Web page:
"We can't expect to attract and keep citizens and businesses if we can't do the most basic things like provide them with clean water."
The state's reputation is on the line, too. A friend told Ward when the NPR game show "Wait, Wait ... Don't Tell Me" asked a contestant where the site of the chemical spill was, the answer wasn't Charleston.
"It was West Virginia," Ward said. "People's perception around the world and around the nation isn't that it's Charleston. It's West Virginia."
Jeanne Mozier, vice president of Travel Berkeley Springs, signed the letter for that reason. Travel Berkeley Springs -- the town's convention and visitors bureau -- received calls daily following the spill from potential visitors. While those inquiries have somewhat tapered off, Mozier said she worries about the outside associations of the state and its water quality. The town, known for its warm mineral springs, is about a four-hour drive from Charleston and sits nowhere near the Elk River.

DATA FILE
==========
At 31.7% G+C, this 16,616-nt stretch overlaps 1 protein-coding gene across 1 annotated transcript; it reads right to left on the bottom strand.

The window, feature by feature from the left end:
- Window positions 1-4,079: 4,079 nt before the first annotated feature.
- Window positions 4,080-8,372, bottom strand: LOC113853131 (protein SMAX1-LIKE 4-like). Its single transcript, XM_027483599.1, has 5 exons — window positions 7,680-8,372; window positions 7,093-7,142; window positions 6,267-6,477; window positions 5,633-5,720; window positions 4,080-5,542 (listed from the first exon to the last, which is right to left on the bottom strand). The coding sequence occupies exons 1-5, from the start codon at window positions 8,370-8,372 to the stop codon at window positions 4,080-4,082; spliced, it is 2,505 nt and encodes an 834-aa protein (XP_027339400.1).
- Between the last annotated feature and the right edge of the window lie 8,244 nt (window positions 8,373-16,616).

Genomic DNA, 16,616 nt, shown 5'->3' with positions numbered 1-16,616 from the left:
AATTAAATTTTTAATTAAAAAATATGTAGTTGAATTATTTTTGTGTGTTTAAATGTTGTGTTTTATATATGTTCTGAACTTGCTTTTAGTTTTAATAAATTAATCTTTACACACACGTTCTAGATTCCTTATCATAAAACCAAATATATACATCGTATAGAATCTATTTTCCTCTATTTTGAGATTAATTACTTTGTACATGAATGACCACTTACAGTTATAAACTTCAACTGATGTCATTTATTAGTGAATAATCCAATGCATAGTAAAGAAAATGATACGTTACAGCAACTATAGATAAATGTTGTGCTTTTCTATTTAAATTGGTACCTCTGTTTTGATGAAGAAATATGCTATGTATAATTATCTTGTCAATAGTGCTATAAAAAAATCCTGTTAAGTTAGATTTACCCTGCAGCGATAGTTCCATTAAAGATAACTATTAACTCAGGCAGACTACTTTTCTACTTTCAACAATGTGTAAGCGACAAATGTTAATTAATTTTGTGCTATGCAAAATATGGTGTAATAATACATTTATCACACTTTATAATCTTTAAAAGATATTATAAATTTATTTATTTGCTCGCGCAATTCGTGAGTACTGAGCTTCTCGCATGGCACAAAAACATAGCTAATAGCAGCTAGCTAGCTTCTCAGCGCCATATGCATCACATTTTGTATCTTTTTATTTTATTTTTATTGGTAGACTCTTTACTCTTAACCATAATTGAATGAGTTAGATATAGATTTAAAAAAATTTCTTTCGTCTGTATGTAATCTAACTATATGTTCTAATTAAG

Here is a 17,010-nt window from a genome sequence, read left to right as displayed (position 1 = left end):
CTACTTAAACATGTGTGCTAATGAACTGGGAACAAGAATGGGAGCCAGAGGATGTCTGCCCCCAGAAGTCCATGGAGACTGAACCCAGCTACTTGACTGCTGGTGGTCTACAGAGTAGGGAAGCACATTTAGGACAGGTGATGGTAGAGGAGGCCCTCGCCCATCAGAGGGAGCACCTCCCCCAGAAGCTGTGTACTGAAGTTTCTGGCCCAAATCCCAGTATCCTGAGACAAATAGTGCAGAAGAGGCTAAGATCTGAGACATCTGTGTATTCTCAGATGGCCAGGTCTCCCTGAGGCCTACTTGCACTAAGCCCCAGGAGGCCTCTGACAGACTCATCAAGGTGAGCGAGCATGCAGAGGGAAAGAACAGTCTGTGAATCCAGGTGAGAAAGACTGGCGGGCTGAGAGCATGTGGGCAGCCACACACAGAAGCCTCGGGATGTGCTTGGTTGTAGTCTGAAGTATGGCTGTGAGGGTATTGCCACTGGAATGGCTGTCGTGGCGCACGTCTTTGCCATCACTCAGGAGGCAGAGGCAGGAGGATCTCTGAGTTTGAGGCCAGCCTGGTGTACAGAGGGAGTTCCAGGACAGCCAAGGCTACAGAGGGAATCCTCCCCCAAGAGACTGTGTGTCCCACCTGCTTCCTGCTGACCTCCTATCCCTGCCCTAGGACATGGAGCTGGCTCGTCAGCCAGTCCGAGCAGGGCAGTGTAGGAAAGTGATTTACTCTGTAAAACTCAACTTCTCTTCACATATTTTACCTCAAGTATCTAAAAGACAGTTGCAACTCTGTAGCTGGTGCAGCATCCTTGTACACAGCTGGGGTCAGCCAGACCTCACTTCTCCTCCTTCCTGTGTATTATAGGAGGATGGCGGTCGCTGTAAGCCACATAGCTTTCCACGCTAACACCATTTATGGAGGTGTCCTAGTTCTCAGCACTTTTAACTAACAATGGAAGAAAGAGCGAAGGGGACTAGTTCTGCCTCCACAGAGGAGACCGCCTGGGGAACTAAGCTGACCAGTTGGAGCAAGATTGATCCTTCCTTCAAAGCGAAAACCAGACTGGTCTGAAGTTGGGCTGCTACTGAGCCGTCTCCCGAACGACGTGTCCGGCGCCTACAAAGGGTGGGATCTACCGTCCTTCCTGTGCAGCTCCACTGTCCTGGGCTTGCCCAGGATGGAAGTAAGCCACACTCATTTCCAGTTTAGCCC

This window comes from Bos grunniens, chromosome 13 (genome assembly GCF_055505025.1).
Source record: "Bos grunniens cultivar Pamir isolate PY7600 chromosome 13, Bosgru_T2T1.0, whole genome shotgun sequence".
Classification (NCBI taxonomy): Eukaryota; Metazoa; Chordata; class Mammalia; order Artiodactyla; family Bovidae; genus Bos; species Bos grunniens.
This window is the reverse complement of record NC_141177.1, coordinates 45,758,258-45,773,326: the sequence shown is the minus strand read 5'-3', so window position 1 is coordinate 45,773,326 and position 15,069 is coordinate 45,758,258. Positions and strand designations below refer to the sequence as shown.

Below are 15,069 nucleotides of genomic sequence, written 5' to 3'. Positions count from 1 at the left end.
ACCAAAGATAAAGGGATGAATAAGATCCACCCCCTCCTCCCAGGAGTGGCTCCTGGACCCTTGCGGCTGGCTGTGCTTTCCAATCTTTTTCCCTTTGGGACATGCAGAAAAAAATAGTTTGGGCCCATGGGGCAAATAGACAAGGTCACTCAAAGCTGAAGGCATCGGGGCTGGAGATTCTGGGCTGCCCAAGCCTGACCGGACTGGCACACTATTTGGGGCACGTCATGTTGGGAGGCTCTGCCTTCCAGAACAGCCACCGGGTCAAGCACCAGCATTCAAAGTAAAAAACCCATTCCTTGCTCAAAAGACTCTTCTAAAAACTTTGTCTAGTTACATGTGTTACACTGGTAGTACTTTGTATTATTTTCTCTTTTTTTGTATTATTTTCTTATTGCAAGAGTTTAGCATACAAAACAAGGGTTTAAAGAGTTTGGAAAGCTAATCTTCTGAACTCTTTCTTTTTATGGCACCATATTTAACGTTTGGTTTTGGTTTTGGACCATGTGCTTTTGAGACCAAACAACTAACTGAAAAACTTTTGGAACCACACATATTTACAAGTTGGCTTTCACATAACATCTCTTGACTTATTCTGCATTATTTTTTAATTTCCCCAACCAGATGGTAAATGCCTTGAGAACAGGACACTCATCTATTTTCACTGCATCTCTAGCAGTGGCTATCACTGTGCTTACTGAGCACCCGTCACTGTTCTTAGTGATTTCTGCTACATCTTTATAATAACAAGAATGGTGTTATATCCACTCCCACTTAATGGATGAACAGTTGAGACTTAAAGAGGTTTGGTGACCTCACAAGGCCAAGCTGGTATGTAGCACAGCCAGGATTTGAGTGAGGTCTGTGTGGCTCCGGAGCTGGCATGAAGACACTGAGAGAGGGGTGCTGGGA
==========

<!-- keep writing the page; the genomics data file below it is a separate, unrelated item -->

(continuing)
"This is primarily people who don't quite grasp the scale of West Virginia," Mozier said. "They don't understand how far away it is, that it isn't a threat to our water at all. So that's been sort of an ongoing challenge."
When Ward spoke at a hearing hosted by the House of Delegates last week regarding a chemical storage tank bill, she wondered why "a few, select businesses should have such an effect on the rest of us."
"I don't want to make industry feel like they can't partner in this," Ward said. "There are responsible businesses out there. I want to make sure those who are not responsible are regulated under new laws or that we enforce laws that already exist."
People have "been asleep," when it comes to water issues, Ward said.
"We've ignored this," Ward said. "It's been easy to look the other way because something horrible hasn't happened. I think this is a wake up call.
"Businesses are demanding they make a real change. We don't want a narrowly focused bill that doesn't address all contamination."
Burns and Ward are collecting signatures until Feb. 15. They are planning to deliver the letter to Tomblin and legislators Feb. 19. The letter can be accessed online at bit.do/readletter. For more information, email wvc...@gmail.com.
Reach Rachel Molenda at rachel.mole...@wvgazette.com or 304-348-5102.